Image Credit: Robert Gladstone
Posted by GLADMAN
3rd February 2012ce
NB: Unless otherwise stated, this image is protected under the copyright of the original poster and may not be re-used without permission.
this looks similar to some of the stuff i've been talking about recently. Cant see it in detail as photos dont put you there, but its very interesting. Do the cairns have dished interiors, or ', for want of better words, any alcoves or ante-chambers like the ones in waterford and tipp? Check out "landscape alteration in south east ireland" on the forum and see if it rings any bells. Thanks, great pics. email@example.com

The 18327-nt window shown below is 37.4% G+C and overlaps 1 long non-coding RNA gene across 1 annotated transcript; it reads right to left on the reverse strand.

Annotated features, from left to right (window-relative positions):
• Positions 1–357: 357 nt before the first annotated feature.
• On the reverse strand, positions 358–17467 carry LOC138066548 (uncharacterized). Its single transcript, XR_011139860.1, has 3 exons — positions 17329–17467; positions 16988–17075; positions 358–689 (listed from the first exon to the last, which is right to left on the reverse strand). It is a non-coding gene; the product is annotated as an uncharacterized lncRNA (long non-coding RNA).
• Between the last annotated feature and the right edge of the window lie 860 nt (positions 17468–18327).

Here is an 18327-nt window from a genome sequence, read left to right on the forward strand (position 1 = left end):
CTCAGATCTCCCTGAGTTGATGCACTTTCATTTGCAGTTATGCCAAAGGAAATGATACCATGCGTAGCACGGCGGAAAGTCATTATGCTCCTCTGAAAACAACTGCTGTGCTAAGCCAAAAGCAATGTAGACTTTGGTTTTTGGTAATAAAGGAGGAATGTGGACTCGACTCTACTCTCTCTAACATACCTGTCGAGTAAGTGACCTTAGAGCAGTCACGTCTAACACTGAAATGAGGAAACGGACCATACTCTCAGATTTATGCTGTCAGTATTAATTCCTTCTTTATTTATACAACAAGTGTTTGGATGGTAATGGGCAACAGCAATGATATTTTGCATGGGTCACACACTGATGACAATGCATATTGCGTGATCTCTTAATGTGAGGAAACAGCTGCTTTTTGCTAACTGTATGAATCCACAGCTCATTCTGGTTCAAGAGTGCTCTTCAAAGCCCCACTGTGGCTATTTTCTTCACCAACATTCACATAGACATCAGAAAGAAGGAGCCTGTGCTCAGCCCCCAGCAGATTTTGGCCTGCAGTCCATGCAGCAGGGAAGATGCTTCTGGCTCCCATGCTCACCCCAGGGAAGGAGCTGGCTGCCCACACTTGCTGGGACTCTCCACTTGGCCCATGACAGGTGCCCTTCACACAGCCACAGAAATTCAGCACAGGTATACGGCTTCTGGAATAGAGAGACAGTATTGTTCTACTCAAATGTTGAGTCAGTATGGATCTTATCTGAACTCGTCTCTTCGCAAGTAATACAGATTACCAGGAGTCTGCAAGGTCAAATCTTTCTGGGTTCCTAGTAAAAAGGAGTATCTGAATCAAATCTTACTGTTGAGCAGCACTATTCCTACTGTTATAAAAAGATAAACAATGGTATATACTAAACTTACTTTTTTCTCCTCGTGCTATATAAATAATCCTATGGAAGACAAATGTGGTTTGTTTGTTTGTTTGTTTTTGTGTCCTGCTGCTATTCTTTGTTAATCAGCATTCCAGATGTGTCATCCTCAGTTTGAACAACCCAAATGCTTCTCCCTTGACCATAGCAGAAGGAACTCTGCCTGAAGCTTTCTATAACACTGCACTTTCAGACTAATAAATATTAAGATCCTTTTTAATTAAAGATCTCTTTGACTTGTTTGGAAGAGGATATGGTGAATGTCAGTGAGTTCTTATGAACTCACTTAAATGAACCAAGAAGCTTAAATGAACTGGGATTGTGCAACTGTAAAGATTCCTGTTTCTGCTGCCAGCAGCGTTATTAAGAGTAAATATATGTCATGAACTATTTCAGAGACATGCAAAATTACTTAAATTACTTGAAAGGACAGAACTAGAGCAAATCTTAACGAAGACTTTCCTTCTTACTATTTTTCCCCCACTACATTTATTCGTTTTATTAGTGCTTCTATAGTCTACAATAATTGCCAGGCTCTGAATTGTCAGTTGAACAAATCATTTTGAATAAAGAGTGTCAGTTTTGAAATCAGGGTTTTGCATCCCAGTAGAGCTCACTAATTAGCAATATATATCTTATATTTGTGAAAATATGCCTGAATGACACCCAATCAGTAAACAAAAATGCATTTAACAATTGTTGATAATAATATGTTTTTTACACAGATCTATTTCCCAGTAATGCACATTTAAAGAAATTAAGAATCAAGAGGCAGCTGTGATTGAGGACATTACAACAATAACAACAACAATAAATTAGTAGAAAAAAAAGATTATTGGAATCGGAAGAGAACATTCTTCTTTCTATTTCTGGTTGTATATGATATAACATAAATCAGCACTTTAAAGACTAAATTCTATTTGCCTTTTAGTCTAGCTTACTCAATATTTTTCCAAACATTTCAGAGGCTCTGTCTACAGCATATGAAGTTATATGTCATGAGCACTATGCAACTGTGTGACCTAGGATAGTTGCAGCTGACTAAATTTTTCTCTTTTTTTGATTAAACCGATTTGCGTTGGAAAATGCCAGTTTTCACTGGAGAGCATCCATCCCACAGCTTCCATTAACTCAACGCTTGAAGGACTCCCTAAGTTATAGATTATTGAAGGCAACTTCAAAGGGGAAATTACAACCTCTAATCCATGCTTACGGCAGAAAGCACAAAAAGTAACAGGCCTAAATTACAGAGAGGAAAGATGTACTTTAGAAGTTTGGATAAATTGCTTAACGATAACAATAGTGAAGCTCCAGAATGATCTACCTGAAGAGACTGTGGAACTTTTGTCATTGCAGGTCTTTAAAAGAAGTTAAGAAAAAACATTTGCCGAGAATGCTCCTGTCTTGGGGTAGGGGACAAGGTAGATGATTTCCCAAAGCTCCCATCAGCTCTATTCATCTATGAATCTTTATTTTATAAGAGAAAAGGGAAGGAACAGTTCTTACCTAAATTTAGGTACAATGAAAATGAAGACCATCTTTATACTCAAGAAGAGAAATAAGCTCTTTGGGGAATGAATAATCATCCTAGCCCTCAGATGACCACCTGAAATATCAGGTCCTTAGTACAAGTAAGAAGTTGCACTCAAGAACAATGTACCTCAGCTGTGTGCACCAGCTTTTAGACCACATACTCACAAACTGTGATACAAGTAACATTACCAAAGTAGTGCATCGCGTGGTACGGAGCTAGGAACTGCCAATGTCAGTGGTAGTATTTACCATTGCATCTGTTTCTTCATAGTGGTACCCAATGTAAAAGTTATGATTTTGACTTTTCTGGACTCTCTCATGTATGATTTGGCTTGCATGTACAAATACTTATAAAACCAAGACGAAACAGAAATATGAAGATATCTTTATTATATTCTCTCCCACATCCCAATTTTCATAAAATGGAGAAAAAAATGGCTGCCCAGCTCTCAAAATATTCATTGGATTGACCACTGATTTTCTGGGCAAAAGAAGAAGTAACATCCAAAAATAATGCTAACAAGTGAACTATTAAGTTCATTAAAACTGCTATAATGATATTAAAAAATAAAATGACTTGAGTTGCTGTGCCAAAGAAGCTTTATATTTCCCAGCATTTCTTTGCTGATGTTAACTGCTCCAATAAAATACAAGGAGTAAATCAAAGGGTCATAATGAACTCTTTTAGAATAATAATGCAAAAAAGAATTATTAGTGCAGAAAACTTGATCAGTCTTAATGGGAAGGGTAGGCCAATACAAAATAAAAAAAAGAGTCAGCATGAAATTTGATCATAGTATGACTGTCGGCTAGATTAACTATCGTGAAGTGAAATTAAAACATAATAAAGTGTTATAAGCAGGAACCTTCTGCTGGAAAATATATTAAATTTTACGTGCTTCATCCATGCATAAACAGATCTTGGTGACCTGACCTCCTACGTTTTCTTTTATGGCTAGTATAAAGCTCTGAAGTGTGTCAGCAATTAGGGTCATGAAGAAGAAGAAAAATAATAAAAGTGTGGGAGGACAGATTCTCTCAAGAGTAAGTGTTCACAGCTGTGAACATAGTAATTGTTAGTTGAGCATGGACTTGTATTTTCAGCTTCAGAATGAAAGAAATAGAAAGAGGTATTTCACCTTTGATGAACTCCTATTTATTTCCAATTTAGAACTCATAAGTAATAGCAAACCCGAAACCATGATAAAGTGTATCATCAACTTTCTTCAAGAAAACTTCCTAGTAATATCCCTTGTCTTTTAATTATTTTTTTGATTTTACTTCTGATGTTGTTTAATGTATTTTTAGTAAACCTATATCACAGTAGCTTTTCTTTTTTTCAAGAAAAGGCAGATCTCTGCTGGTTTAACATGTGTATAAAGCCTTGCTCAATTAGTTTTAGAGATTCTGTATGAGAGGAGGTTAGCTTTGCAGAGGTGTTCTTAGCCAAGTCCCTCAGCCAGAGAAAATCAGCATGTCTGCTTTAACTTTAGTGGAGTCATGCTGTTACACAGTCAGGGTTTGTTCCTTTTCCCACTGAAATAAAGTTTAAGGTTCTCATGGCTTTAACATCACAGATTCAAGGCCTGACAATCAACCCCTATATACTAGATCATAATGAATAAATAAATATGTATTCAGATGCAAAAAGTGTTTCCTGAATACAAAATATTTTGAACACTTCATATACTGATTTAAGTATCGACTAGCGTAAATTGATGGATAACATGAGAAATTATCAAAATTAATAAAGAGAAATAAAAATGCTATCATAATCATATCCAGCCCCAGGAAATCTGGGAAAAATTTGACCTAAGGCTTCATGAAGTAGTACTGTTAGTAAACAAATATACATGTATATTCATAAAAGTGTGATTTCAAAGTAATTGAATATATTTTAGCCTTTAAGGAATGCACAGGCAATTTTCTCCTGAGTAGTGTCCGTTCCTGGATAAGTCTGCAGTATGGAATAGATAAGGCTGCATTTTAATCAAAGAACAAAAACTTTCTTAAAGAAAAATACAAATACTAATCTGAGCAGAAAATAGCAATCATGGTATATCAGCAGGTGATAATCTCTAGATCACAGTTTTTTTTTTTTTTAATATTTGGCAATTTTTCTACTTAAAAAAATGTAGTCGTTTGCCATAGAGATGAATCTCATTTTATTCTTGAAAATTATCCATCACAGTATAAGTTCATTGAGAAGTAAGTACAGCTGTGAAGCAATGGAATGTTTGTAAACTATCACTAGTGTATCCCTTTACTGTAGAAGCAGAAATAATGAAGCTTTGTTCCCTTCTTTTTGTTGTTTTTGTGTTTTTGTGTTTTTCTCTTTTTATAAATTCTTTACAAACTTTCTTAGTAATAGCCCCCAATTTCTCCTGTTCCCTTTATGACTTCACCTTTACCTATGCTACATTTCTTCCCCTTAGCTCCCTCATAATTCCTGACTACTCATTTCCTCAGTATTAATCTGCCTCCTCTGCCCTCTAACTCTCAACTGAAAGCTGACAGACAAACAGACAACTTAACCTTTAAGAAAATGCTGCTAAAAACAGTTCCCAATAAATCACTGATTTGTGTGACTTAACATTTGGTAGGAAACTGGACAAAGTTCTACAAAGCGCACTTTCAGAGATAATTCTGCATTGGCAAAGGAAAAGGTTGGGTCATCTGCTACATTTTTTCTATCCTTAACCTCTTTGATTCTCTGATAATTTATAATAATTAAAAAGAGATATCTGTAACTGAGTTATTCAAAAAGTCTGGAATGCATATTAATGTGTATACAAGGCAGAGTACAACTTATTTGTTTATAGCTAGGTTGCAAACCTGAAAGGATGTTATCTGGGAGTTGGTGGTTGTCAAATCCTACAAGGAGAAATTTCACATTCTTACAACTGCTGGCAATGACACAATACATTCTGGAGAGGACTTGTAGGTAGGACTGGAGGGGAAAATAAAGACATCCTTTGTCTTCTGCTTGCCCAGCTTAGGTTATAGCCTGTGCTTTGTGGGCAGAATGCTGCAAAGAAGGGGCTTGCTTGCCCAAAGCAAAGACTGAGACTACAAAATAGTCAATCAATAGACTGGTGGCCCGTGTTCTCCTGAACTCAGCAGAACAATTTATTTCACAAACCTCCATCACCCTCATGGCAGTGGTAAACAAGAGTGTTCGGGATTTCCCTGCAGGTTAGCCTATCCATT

This is actually a pretty formidable hillfort, rockhopper. However there are some large cairns upon Pen Cerrig-calch to the immediate north... and I've posted images of a few more examples to be found in South Wales over the course of the past few days you might be interested in.
Needless to say - like yourself - I find these ancient stone piles mesmerising. You'll also find lots of images of Welsh cairns if you check out the TMA image portfolios of Sweetcheat and Postman, to name but two.
Lots of lovely pics from you from this trip out Mr G, excellent stuff. Sadly haven't been up in the Welsh mountains for too long, money and dodgy leg combining to keep me lower down/closer to home at the moment.
Rockhopper: here's a fairly recent example of possible scree alteration I came across on the Stiperstones ridge in Shropshire. This is not recognised as a cairn and has some fairly large boulders interspersed, but the overall shape seemed too regular to not be created/augmented by people: